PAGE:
Katie Ives speaks with The Mountain Library about Alpinist, mountain literature and the climbing life.
You said in your ‘acceptance speech’ when announced as the new Editor-in-Chief of Alpinist that you view producing each edition of the magazine as a utopian endeavour, and that the team aims to create a work of art. How do you balance creating a work of art and staying afloat, within a 3-month production schedule?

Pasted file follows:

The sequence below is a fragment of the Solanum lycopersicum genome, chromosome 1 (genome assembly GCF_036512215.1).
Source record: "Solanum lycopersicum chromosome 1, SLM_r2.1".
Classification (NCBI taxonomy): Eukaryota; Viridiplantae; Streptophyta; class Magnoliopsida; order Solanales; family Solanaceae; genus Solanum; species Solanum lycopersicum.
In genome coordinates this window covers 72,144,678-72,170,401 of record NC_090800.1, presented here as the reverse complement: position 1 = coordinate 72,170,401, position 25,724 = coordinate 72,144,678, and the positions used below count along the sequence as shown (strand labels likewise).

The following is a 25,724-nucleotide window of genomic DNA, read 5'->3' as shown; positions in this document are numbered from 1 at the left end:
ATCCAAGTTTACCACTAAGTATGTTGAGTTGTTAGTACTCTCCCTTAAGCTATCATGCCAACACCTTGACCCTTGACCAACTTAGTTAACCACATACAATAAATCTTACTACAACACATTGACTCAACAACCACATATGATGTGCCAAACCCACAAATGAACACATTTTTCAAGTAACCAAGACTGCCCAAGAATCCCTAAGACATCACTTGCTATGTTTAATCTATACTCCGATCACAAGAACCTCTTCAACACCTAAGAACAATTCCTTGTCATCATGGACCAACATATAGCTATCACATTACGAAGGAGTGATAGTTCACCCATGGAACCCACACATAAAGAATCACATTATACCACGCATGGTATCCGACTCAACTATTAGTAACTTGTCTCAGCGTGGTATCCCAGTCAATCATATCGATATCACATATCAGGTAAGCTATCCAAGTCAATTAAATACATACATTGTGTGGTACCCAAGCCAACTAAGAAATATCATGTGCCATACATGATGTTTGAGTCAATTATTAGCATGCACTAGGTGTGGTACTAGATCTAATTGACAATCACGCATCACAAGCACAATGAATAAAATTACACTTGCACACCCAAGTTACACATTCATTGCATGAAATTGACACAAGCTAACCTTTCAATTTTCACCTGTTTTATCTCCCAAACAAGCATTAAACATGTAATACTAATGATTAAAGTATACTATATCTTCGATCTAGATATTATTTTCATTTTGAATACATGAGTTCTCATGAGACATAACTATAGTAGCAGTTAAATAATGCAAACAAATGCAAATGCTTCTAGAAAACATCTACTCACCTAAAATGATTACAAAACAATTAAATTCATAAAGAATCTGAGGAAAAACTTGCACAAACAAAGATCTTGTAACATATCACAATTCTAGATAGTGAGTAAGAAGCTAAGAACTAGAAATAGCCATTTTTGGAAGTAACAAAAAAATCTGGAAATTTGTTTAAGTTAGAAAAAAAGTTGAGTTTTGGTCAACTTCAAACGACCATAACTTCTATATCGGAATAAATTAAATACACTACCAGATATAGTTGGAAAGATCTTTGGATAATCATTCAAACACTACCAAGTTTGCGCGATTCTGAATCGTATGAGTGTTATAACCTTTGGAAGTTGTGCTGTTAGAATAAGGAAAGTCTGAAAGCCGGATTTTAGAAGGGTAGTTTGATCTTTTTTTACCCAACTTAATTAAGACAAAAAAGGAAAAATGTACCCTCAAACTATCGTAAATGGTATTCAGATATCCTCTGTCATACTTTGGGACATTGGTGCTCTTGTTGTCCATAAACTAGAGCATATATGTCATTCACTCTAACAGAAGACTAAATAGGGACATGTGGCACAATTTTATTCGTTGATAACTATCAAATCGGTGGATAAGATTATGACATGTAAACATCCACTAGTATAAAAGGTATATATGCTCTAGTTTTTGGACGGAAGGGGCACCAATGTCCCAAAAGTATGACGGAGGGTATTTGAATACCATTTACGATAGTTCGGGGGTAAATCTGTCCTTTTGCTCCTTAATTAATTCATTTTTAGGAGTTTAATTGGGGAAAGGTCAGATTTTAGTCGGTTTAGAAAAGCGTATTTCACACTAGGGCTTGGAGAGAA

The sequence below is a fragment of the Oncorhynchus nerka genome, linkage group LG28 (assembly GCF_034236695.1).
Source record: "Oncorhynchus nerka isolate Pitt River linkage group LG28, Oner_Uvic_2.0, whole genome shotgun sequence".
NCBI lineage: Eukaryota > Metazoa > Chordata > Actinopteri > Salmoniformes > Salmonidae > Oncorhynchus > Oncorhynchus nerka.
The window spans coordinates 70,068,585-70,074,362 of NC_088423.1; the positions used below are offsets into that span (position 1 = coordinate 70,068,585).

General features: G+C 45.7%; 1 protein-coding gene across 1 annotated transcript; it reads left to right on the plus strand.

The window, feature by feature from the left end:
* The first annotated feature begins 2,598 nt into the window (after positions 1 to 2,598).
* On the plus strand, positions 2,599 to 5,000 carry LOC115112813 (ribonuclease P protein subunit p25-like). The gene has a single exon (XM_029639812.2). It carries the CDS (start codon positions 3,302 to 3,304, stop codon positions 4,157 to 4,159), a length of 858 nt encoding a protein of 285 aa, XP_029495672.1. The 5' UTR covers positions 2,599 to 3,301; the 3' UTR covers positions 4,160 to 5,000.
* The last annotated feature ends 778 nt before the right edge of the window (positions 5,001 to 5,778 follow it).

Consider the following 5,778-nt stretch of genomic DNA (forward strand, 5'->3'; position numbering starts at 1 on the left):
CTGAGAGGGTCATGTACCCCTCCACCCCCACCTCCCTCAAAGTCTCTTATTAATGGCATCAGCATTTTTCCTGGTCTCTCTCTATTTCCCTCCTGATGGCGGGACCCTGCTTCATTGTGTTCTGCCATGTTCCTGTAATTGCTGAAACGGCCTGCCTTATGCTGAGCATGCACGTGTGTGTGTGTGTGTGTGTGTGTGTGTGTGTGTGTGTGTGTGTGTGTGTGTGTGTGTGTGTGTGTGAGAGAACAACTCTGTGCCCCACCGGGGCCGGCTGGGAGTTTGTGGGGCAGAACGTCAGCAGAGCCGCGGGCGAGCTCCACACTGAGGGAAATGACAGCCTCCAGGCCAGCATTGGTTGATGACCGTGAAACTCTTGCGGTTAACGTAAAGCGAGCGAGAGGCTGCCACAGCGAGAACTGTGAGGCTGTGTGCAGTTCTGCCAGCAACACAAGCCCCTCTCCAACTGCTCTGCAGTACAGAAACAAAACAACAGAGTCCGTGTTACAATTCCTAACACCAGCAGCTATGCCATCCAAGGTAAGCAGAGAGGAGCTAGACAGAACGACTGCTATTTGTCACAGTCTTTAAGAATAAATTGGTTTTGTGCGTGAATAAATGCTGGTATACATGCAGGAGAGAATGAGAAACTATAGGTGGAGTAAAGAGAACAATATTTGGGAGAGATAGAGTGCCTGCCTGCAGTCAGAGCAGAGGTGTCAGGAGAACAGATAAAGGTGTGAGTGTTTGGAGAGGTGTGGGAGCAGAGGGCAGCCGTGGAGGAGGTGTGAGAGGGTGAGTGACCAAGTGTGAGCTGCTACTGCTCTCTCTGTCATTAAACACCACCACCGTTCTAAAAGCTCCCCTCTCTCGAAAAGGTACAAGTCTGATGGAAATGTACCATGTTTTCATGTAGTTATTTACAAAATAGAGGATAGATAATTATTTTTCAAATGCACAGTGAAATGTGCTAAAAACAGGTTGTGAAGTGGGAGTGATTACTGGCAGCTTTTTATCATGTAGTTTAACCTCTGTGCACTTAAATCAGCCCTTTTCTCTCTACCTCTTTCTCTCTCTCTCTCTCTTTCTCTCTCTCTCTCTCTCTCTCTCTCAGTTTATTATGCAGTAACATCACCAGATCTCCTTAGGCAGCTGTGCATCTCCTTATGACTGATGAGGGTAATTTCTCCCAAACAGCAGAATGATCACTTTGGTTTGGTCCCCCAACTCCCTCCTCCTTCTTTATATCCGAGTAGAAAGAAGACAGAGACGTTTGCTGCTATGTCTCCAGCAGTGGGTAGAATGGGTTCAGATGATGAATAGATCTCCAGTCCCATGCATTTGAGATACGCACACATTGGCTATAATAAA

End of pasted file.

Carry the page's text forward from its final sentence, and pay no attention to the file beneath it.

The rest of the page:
Every issue of Alpinist represents an immense collective effort. If you look at the Additional Thanks on Page 8, you’ll see a long list of readers, climbers, historians and specialists who helped us with advice, fact-checking and research. Particularly with the Mountain Profiles, we try to reach out to as many people involved in the history as we can, so that the ultimate creation reflects the voices and experiences of the community. But our actual staff is very small. Partly because we run minimal ads, Alpinist doesn’t generate a lot of revenue, and as a result, we manage with a restricted budget. We’re idealists, and we accept that the consequences of idealism mean long hours for everyone, from the publisher to the editors to the interns. For us, the opportunity to create that work of art, in which each detail is as beautiful and as true as possible, is worth striving for—with everything we have. Last summer, while I was editing Alpinist 36, I kept track of my hours, and I found I was putting in an average of eighty-six hours a week. It takes a certain amount of creativity to find time for personal climbing and writing. During the winter, I often ice climb late at night, when the classic routes are empty of crowds, and there’s only the reflections of my headlamp across the patterns of the ice, the silent calm of the darkness and the shadows of the trees. During the summer, I might work all night in order to take a day off for the mountains. I try to write a prose poem (if only a short one) after every climb.